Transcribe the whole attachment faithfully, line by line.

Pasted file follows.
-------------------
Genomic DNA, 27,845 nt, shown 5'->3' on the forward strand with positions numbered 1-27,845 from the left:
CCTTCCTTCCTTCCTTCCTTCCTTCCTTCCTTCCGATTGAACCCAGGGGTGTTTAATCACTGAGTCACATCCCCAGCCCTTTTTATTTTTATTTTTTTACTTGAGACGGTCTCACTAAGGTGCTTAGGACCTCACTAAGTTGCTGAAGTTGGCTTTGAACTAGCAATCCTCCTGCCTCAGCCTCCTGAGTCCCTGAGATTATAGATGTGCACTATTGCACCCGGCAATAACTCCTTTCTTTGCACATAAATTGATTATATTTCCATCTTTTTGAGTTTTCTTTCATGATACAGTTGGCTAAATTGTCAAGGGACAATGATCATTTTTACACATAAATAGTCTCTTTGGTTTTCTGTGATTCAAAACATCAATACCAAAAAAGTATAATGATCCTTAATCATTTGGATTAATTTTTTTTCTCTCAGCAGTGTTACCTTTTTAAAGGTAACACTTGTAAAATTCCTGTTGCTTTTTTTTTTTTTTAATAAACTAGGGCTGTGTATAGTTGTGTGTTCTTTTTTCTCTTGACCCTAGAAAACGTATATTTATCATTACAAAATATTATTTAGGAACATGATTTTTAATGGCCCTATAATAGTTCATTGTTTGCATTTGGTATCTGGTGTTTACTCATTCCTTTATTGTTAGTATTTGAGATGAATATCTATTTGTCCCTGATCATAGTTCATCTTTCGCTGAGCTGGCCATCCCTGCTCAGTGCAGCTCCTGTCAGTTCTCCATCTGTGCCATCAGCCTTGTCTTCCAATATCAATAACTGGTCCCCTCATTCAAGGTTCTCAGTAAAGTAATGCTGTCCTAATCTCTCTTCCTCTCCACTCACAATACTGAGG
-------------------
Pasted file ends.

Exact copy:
Genomic DNA, 27,845 nt, shown 5'->3' on the forward strand with positions numbered 1-27,845 from the left:
CCTTCCTTCCTTCCTTCCTTCCTTCCTTCCTTCCGATTGAACCCAGGGGTGTTTAATCACTGAGTCACATCCCCAGCCCTTTTTATTTTTATTTTTTTACTTGAGACGGTCTCACTAAGGTGCTTAGGACCTCACTAAGTTGCTGAAGTTGGCTTTGAACTAGCAATCCTCCTGCCTCAGCCTCCTGAGTCCCTGAGATTATAGATGTGCACTATTGCACCCGGCAATAACTCCTTTCTTTGCACATAAATTGATTATATTTCCATCTTTTTGAGTTTTCTTTCATGATACAGTTGGCTAAATTGTCAAGGGACAATGATCATTTTTACACATAAATAGTCTCTTTGGTTTTCTGTGATTCAAAACATCAATACCAAAAAAGTATAATGATCCTTAATCATTTGGATTAATTTTTTTTCTCTCAGCAGTGTTACCTTTTTAAAGGTAACACTTGTAAAATTCCTGTTGCTTTTTTTTTTTTTTAATAAACTAGGGCTGTGTATAGTTGTGTGTTCTTTTTTCTCTTGACCCTAGAAAACGTATATTTATCATTACAAAATATTATTTAGGAACATGATTTTTAATGGCCCTATAATAGTTCATTGTTTGCATTTGGTATCTGGTGTTTACTCATTCCTTTATTGTTAGTATTTGAGATGAATATCTATTTGTCCCTGATCATAGTTCATCTTTCGCTGAGCTGGCCATCCCTGCTCAGTGCAGCTCCTGTCAGTTCTCCATCTGTGCCATCAGCCTTGTCTTCCAATATCAATAACTGGTCCCCTCATTCAAGGTTCTCAGTAAAGTAATGCTGTCCTAATCTCTCTTCCTCTCCACTCACAATACTGAGG